Produced by iabr/UP
    © IABR, 2016

    IABR–Atelier Utrecht
    The population of Utrecht is among the healthiest in the Netherlands. There are, however, marked differences inside the city. Utrecht is doing its best to address such persistent differences in health and life expectancy, but has to operate in a force field that is in full transition. The national government is delegating care tasks to municipalities. The consolidating health economy is passing into the hands of a few large parties that add little local value. To examine how health and urban development issues can be coupled, the IABR–Atelier Utrecht: The Healthy City investigated what innovative spatial development strategies can contribute to the creation of an inclusive, healthy city that prioritizes solidarity between different generations, cultures, and income groups. Atelier Utrecht focused on both spatial and programmatic transformations in the city as related to health and well-being, and on changes in the funding of health care. Atelier Utrecht: The Healthy City provides insights that can also inspire other cities in the Netherlands and abroad.

    IABR–Atelier Utrecht is a collaboration of the IABR and the Municipality of Utrecht. The atelier master is Joachim Declerck (Architecture Workroom Brussels). The design research has been executed by the Belgian offices Architecture Workroom Brussels and De Smet Vermeulen Architects, and MUST Urbanism from Holland.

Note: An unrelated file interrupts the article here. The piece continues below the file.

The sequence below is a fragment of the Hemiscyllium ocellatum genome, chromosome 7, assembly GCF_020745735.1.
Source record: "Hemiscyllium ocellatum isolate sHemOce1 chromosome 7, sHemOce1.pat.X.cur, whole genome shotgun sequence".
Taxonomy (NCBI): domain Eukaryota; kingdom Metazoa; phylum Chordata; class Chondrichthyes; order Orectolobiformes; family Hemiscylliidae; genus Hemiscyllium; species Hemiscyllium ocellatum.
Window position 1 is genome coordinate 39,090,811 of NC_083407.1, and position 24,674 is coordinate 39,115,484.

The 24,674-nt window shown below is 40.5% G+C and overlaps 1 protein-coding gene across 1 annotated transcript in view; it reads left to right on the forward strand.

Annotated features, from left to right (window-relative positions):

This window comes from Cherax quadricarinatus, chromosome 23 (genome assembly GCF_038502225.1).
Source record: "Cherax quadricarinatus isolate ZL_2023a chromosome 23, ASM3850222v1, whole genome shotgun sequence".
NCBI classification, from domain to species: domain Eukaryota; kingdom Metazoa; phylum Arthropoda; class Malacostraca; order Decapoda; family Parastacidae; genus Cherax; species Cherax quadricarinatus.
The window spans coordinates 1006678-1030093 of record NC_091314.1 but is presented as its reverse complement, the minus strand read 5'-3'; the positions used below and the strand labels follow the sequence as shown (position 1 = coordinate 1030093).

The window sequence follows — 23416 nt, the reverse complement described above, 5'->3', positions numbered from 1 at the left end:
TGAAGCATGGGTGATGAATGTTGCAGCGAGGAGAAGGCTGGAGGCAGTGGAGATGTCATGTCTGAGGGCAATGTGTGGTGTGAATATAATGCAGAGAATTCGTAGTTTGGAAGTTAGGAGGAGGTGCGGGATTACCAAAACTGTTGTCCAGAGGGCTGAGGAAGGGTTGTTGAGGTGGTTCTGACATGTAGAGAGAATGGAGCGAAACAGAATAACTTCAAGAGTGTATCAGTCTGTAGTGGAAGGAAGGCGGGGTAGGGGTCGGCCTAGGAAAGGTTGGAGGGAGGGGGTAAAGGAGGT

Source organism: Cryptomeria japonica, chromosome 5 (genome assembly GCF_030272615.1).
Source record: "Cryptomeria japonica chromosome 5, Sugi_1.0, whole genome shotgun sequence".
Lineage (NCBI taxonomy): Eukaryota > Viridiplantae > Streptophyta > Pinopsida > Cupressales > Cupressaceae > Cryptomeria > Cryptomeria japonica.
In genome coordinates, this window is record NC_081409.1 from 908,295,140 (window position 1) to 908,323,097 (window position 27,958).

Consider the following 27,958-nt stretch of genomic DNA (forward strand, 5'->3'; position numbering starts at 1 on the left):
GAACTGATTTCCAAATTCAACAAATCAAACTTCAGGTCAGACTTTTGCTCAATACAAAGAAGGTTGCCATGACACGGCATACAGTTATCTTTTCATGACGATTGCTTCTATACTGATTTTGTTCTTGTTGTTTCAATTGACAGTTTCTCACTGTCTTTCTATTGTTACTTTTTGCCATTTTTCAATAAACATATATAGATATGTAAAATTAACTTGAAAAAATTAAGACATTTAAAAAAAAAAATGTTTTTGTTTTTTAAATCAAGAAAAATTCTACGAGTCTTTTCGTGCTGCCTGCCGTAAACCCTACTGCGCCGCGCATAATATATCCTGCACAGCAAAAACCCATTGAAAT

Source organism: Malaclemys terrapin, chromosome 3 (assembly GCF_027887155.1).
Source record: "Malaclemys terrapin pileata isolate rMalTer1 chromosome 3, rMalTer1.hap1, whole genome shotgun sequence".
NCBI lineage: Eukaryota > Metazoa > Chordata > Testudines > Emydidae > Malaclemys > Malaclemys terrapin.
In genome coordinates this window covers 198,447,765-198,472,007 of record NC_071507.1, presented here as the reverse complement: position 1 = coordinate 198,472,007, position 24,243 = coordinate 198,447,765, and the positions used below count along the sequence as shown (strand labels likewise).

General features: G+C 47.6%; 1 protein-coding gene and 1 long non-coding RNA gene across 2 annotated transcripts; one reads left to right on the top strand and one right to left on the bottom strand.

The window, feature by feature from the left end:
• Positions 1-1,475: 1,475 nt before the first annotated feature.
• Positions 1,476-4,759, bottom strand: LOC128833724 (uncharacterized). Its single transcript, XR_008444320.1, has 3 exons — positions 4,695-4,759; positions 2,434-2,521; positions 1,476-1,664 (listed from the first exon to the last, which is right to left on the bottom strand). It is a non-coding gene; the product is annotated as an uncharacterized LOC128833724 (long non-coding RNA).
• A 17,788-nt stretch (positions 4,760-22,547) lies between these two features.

# vimeo.com/173593815 Uploaded 161 Plays 0 Comments
  5. Socially Responsible Investment Strategies for the Healthy City is one of three videos in which IABR–Atelier Utrecht has interviewed local stakeholders on the Healthy City. In this video Magreet Melman (project manager at Care & Culture) and Gert Beffers (social broker at Wijk&Co) talk about their experiences with healthy city making. Both set up cultural projects to involve the participation of inhabitants in the development of projects on the neighborhood level, stimulating the interaction between different groups of people. When needed, they support local initiatives by presenting them to a larger audience and potential investors.

    Director: Roel van Tour
    Produced by iabr/UP
    © IABR, 2016

    IABR–Atelier Utrecht
    The population of Utrecht is among the healthiest in the Netherlands. There are, however, marked differences inside the city. Utrecht is doing its best to address such persistent differences in health and life expectancy, but has to operate in a force field that is in full transition. The national government is delegating care tasks to municipalities. The consolidating health economy is passing into the hands of a few large parties that add little local value. To examine how health and urban development issues can be coupled, the IABR–Atelier Utrecht: The Healthy City investigated what innovative spatial development strategies can contribute to the creation of an inclusive, healthy city that prioritizes solidarity between different generations, cultures, and income groups. Atelier Utrecht focused on both spatial and programmatic transformations in the city as related to health and well-being, and on changes in the funding of health care. Atelier Utrecht: The Healthy City provides insights that can also inspire other cities in the Netherlands and abroad.

    IABR–Atelier Utrecht is a collaboration of the IABR and the Municipality of Utrecht. The atelier master is Joachim Declerck (Architecture Workroom Brussels). The design research has been executed by the Belgian offices Architecture Workroom Brussels and De Smet Vermeulen Architects, and MUST Urbanism from Holland.

    # vimeo.com/173593332 Uploaded 86 Plays 0 Comments